Study Shows Strong Link Between Military Service and Gambling Disorder
At yesterday’s International Center for Responsible Gaming (ICRG) Conference on Gambling and Addiction in Las Vegas, Shane W Kraus, Ph.D., Department of Psychology, UNLV, and Joshua Grubbs, Ph.D., Bowling Green State University, revealed a potentially huge and alarming discrepancy between problem gambling amongst the military community compared with civilians.
With research scarce in this field, Dr. Kraus’ research was funded by behavioural health expert Kindbridge Research Institute (KRI) to analyze data from a large, sample of military personnel, representing one of the first longitudinal studies of gambling in this group.
The study of 3,050 US civilians, veterans and active duty military showed the rate of problem gambling among active duty military (68.6%) was 3.5 times higher than among civilians (18.7%). While the sample of 102 active duty service members who completed the survey was relatively small, 70 of them screened positive for problem gambling.
Following his presentation on Monday, Dr. Kraus, said: “Our findings suggest that more comprehensive research is needed to fully understand how widespread the issue of problem gambling is among active duty personnel. Current trends in the data suggest there could potentially be many service members with unmet treatment needs for problem gambling.”
KRI is leading the drive for greater awareness, research and treatment for US veterans suffering from gambling disorder via its Military Research Associate Program (MRAP), which assists veterans transitioning from military service to advanced training in mental health treatment and research, and its 50x4Vets project, whose goal is to increase the rate of research on treatment for veterans with gambling disorder by 50-times in the next four years.
This research was supported by donations to KRI from DraftKings and Playtech. The data was collected as part of funding awarded to Drs. Joshua Grubbs and Shane Kraus for their work on sports betting from the ICRG.
Commenting on Dr. Kraus’ findings, Nathan D.L. Smith, PhD, Executive Director of Kindbridge Research Institute, said: “This really is a ‘canary in a coal mine’ moment. Because of the sampling method and small sample size, the rate of problem gambling in this sample cannot be generalized to the wider active duty military community. However, the significant rate of gambling problems in active duty military is a major red flag and larger, more representative studies of active duty military are now vital to determine what the true rate of gambling disorder is in this population.”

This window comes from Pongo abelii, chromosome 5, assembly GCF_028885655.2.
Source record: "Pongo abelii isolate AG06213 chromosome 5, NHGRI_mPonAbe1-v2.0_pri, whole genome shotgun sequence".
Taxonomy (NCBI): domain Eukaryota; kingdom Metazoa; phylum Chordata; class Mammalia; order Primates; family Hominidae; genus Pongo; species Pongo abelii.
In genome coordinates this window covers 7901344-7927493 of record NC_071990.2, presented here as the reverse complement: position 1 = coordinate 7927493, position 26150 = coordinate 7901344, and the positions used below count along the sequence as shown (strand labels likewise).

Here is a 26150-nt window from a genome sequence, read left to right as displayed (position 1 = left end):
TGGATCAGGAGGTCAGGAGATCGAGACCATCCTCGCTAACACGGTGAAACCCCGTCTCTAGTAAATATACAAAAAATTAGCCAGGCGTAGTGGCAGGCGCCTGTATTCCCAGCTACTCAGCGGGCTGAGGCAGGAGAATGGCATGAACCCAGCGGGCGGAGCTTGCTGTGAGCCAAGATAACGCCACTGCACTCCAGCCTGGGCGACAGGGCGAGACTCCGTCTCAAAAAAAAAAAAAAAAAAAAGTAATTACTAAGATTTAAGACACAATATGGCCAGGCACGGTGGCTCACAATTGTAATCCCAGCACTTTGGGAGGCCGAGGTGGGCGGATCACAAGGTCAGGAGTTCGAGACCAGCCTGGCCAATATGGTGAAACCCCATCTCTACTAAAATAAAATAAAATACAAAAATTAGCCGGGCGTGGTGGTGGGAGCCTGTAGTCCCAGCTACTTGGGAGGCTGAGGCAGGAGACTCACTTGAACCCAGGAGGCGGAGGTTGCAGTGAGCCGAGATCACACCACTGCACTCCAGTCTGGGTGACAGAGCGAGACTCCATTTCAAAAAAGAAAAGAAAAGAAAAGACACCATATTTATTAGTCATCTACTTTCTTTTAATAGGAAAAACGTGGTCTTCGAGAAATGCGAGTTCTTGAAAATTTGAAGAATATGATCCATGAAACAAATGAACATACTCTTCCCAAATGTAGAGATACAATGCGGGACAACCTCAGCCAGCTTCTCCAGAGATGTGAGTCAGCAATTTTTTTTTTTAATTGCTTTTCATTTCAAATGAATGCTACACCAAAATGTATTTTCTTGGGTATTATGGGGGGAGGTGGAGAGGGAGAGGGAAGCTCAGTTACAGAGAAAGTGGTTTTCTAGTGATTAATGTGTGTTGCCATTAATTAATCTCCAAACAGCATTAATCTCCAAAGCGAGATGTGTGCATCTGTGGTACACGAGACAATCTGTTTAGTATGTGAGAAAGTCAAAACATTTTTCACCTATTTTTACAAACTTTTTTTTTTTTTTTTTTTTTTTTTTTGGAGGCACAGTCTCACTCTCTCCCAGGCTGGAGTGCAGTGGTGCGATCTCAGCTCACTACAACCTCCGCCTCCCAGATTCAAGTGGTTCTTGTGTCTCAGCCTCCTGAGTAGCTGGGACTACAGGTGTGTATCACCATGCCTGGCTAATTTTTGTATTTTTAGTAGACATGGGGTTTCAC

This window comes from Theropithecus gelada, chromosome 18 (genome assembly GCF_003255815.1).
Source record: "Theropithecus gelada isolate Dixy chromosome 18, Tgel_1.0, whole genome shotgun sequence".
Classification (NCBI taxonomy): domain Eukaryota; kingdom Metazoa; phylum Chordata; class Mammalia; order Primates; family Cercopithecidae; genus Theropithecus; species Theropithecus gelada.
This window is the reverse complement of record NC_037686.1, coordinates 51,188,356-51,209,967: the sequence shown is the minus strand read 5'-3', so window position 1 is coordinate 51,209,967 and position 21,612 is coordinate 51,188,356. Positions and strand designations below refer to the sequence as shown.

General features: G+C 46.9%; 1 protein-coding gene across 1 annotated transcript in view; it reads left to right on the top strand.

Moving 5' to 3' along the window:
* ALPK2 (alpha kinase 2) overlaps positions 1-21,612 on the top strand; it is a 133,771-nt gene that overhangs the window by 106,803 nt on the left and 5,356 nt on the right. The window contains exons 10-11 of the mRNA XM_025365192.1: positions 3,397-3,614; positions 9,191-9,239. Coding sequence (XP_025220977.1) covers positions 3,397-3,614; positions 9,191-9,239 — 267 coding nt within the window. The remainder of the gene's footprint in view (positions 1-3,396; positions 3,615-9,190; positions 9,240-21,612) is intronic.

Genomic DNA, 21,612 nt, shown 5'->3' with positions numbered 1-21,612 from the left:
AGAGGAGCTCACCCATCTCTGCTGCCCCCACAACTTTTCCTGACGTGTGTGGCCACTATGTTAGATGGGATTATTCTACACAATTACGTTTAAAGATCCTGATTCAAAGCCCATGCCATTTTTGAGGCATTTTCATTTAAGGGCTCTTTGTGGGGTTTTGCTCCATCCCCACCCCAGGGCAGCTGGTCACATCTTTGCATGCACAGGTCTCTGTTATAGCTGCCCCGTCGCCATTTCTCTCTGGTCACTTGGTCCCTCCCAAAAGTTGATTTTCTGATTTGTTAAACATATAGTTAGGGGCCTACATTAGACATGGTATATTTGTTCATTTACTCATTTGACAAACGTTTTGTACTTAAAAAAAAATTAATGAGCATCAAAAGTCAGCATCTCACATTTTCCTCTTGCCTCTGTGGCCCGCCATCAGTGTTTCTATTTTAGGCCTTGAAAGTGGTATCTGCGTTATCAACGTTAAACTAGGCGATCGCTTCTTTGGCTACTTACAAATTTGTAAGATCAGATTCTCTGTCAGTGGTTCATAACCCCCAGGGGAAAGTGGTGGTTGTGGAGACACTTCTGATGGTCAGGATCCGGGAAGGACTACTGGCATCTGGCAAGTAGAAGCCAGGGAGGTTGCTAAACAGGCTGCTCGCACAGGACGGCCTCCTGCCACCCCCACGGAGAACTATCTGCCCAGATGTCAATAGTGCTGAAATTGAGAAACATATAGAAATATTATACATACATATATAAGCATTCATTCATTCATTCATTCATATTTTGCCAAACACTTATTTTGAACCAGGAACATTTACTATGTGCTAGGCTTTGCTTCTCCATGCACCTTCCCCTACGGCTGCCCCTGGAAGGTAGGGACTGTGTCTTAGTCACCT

The US Department of Defense (DoD) operate over 3,000 slot machines on overseas bases that produce over $100 million dollars of revenue each year. A recent review of the responsible gambling policies mandated by states and the DoD by KRI placed the DoD worst out of the 36 jurisdictions with legal slot machine gambling.
Dr. Smith said: “Our review concluded that the DoD requires only one of the ten responsible gambling policies recommended by the American Gaming Association, while the average number of responsible gambling policies required in the other 35 states was just over seven.”
Another major issue facing military personnel suffering from gambling disorder is seemingly a discouragement from seeking help.
Dr Smith added: “Active duty military seek help for problem gambling at significantly lower rates than the civilian population. The reasons for this are likely complex, but a major factor may be that active duty military can face consequences in their career, including discharge, if they report a gambling problem to military medical staff.
“People with untreated gambling problems can get caught in a destructive cycle of negative feelings and gambling to escape those feelings, which leads to more negative emotions. In a situation where treatment is not available, these harmful spirals can cause significant damage to a person’s home life, career, mental health, and finances.
“In severe cases, a person in a negative spiral can exhibit suicidal behaviour. In fact, in one study, 40% of US veterans receiving treatment for gambling problems reported a suicide attempt.”